Helen Twose 's Opinion

Personal finance and KiwiSaver columnist at the NZ Herald

Helen Twose: Why no statement on leaving?

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Fund manager reviews feedback from members who have qualified to withdraw KiwiSaver funds.

Photo / Hawkes Bay Today
Photo / Hawkes Bay Today

The KiwiSaver scheme celebrated five years of operation in July, which also means around 75,000 people of retirement age can now access their invested funds.

Under normal circumstances you can withdraw the money from your KiwiSaver fund when you turn the magical age of 65.

If you joined the scheme between the age of 60 and 65 you can dip into the money only once you've been in KiwiSaver for five years.

In last week's column, ASB's executive general manager of wealth and insurance Blair Turnbull answered a reader's question about the tax and payment information sent out when you close your KiwiSaver account.

Turnbull explained that all members receive a tax statement at the end of each March 31 financial year, usually sent out in May or June, detailing their share of the fund's taxable income and tax credits, and the portfolio investment entity (PIE) tax paid to Inland Revenue on their behalf.

Several readers responded, questioning why a detailed statement wasn't sent out when their funds were withdrawn.

Blair Turnbull responds: We process annual tax statements for all of our members as part of a streamlined process at the end of the financial year, in a similar manner to the way we process tax statements for other investment products - for example ASB EasyFunds.

We have not received customer feed-back that they would prefer to receive this information with their exit letter. However, we are always reviewing our products and services and will take the feedback from your correspondents into consideration.

Am I mistaken or does the Government get lots of tax money from KiwiSaver? I'm in the Gareth Morgan growth fund which lost money last year but I still had tax to pay.

When you are in KiwiSaver, your scheme provider invests your money on your behalf and any investment returns are subject to tax.

Growth investment portfolios generally have a high proportion of shares, which means they can be quite volatile - and there will be times when you get negative returns. But over the long term, returns should be higher than an investment portfolio with a lower proportion of shares.

Now, under New Zealand's tax system it is possible that you will have to pay tax even when you have a negative return.

This can happen if your portfolio includes offshore investments or receives dividends from New Zealand shares. That may seem unfair but those are the rules. However, it's not all bad news on the tax front.

Most KiwiSaver schemes are PIEs (portfolio investment entities), as this is generally the most tax efficient option for members.

If your KiwiSaver scheme is a PIE you are required to provide your KiwiSaver provider with a correct PIR (Prescribed Investor Rate).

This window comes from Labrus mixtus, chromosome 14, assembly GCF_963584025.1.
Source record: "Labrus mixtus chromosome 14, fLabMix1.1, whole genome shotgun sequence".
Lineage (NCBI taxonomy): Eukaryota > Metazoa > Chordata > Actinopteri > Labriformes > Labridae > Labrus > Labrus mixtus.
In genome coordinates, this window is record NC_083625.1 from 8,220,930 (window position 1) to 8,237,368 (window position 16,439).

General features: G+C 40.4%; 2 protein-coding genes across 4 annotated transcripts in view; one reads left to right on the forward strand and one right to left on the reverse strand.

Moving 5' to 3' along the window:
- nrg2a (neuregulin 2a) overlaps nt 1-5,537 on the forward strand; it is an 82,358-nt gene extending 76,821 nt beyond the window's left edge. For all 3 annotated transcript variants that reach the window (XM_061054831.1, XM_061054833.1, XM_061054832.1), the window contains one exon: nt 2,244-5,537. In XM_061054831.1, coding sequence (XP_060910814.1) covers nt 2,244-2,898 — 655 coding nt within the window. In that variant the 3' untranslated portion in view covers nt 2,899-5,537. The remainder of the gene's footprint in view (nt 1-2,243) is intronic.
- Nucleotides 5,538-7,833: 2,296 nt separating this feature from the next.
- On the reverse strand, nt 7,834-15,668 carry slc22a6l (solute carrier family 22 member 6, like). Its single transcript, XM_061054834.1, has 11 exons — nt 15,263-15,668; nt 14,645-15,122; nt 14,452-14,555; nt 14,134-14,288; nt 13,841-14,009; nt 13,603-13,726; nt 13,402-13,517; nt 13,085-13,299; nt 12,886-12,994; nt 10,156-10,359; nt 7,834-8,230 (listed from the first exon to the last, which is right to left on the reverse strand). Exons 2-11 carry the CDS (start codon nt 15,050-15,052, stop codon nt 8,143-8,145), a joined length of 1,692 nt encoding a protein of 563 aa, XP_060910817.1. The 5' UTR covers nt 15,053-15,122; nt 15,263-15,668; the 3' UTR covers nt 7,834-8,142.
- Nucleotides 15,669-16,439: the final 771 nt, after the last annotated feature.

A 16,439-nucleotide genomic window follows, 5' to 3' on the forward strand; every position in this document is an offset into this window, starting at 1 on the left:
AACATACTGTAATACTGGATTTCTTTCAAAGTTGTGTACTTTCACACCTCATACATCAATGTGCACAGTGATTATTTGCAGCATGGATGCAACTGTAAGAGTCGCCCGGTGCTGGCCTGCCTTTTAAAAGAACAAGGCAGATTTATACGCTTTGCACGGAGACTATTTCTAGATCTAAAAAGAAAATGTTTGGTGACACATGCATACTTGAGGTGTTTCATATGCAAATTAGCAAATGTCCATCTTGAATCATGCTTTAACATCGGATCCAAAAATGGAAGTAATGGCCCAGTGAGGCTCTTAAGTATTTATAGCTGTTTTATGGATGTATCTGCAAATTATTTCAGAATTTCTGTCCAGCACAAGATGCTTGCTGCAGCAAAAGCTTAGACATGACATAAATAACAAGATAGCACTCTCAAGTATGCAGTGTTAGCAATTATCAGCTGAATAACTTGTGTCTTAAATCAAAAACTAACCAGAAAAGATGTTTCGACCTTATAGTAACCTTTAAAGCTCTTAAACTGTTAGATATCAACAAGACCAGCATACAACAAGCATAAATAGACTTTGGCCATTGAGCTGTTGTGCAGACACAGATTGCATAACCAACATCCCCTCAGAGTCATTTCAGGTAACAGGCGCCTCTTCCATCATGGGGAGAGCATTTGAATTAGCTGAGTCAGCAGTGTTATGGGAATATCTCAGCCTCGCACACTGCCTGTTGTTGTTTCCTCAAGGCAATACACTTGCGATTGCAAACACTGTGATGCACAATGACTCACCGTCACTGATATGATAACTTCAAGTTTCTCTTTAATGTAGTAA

The highest PIR is currently 28 per cent, which may be a lower tax rate than you would pay on other investments. We recommend you check your PIR each year.

•Joe Bishop, Kiwibank head of wealth products

I have been in KiwiSaver since the start and recently I finished my job and went back to study.

I am a mature student on a student allowance and I have always had my prescribed investor rate (PIR) at the highest level.

I finished work in January and haven't worked since.

Recently I got the statement from my provider saying that I can't claim any of the tax back I paid through KiwiSaver, even though I possibly have been paying too much tax.

But if I didn't pay enough I have to pay the difference.

Is it better to understate the PIR and pay the difference if it occurs?

One of the benefits of the PIE (portfolio investment entity) regime is that the fund takes care of any tax obligations (whether a refund or tax to pay) on behalf of each investor; there is nothing to include in your personal tax return.

It does get a bit trickier though when your income or employment situation changes.

Your PIR for the current tax year is actually determined by the income you have received in the prior two years, not what your current situation is.

So your change of circumstance back in January won't affect the PIR that was used for the year ending March 31, 2012.

We are now in the 2013 tax year and if your income in both of the two preceding years was more than $48,001 then you are still required to use a PIR of 28 per cent.

Legally, you cannot elect a PIR lower than you qualify for.

If you qualify for two different rates in the past two years, your PIR is the lower rate.

So if you were studying last year and your PIR works out to be lower than the previous year, you can use the lower rate.

•Carmel Fisher, Fisher Funds managing director

•Disclaimer: Information provided is stated accurately to the best of the adviser's knowledge at the time of publication. It is general in nature and should not be construed, or relied on, as a recommendation to invest in a particular financial product or class of financial product. Readers should seek independent financial advice specific to their situation before making an investment decision.

To have your KiwiSaver questions answered by the NZ Herald's panel of industry players, email Helen Twose, helentwose@gmail.com.

- NZ Herald

Helen Twose

Personal finance and KiwiSaver columnist at the NZ Herald

Helen Twose is a freelance business journalist who writes regularly about KiwiSaver and entrepreneurial companies. She has written for the Business Herald since 2006, covering the telecommunications sector, but has more recently focused on personal finance and profiling successful businesses.

Read more by Helen Twose

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